Surely it would help if “planet” had a formal definition against which Pluto could be measured, but none exists. Astronomy got by quite nicely for thousands of years on a we-know-one-when-we-see-one basis. Right now there are two proposed definitions. The first is “a non-moon, sun-orbiting body large enough to have gravitationally ‘swept out’ almost everything else near its orbit.” Among the nine planets Pluto alone fails this test, owing to the Kuiper Belt. The second is “a non-moon, sun-orbiting body large enough to have gravitationally pulled itself into a roughly spherical shape.” Pluto passes this test — but so do a half dozen or so other asteroids and possibly some other members of the Kuiper Belt.
Does it matter what we call Pluto? By calling Pluto a planet, Marsden says, astronomers perpetuate a distorted and thoroughly outdated image of a solar system that neatly ends in a ninth planet, rather than trailing off beyond Neptune into a far-reaching and richly populated field of objects. “It gives a misleading impression to the public and particularly to schoolchildren,” he says. “We ought to be explaining that there are four giant planets, four terrestrial planets, two belts of minor bodies, and scattered interesting material.”
At the forefront of those who reject such proposals is the observational astronomer and author David Levy. Levy opens his case for Pluto by suggesting that it is too big to be called a minor planet. He then casts his vote for the “spherical” definition of a planet, conceding that some asteroids could sneak in under this rubric.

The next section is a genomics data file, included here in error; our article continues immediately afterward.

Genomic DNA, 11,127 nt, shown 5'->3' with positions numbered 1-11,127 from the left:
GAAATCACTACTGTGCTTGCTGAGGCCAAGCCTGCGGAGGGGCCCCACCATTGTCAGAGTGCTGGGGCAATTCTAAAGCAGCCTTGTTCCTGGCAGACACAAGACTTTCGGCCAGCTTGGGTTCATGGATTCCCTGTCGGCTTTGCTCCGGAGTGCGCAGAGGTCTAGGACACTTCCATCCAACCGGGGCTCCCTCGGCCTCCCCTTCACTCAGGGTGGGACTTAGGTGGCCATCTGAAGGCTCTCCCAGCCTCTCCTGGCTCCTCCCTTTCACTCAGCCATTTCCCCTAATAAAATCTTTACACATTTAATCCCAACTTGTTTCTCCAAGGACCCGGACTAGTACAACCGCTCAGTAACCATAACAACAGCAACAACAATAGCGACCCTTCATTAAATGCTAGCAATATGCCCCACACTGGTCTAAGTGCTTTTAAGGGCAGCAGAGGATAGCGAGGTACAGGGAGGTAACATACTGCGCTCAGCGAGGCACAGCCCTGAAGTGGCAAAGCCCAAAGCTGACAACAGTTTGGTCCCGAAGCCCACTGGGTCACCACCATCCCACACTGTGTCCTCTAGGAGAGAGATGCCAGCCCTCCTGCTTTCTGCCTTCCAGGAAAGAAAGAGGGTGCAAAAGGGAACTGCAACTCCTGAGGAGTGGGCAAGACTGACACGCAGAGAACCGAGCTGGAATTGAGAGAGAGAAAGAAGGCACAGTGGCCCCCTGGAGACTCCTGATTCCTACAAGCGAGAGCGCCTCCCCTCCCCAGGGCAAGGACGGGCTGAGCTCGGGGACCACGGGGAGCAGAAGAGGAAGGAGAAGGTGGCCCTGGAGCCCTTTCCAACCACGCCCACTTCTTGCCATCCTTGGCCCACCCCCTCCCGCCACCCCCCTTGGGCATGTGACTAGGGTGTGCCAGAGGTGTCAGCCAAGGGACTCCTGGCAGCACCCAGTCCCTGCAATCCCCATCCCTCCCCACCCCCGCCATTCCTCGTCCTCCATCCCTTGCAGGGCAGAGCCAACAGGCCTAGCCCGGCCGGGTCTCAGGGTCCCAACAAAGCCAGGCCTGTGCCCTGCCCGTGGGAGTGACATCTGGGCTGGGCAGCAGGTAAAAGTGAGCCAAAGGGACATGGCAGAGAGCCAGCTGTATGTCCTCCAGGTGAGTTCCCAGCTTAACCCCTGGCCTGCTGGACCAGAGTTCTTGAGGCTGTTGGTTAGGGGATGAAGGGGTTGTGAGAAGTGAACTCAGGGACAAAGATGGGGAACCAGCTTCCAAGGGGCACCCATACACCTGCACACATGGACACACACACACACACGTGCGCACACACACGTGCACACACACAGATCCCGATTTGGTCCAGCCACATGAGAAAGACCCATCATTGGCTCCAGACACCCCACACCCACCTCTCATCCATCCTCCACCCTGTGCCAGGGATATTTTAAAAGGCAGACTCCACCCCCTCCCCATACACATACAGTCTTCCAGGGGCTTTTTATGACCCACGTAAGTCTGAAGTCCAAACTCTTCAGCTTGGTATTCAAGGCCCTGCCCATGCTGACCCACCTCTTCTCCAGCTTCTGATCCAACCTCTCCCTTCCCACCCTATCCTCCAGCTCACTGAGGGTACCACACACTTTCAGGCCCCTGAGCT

The person it seems to be most about is Clyde Tombaugh, who died early last year at the age of ninety. Levy owes his interest in astronomy to him. Later he became friendly with him and wrote his biography. “I promised him I would always argue in favour of Pluto’s remaining a planet,”he says. “Clyde is gone now, but his wife, Patsy, is still here, and I think changing Pluto’s status would be extremely disrespectful.”
It would also be disrespectful to the public, Levy argues, and to children in particular. “Kids like Pluto,” he says. He holds up the case of the brontosaurus. Early in the century paleontologists realized that the apatosaurus and the brontosaurus were actually the same creature; one of them had to go. Taxonomic convention dictates that the first-named species, in this case, the apatosaurus, subsume the second. And so it was that scientists dutifully declared the much-admired brontosaurus nonexistent. “Sure it’s a rule, but every kid knows what a brontosaurus is,” Levy says. “Why couldn’t they have made an exception?” The brontosaurus has, of course, proved unsinkable in common usage. If astronomers ignore Pluto’s place in popular culture, Levy warns, then popular culture could ignore them.
But some of the newest astronomy textbooks are already openly questioning Pluto’s status. William Hartmann, the author of one of the most popular series of astronomy textbooks in the United States, refers to Pluto as an “interplanetary body” in his newest books. “It’s very important in the grand scheme of things for human beings to be able to picture the rest of the universe in the right conceptual terms,” he says
Many teachers aren’t waiting for textbooks to make the jump. I was surprised to learn recently that my twelve-year-old daughter already knows about the debate — it turns out that critically examining Pluto’s planetary status is now part of the sixth-grade science curriculum.
Marsden believes, in fact, that this would be the best way for the change to happen. “I am in favour of a more natural evolution, without imposing any edicts,” he says.
That seems a reasonable compromise. Even if science can’t afford to bend to sentiment, there may be no harm in letting the sentiment die a natural death. —Atlantic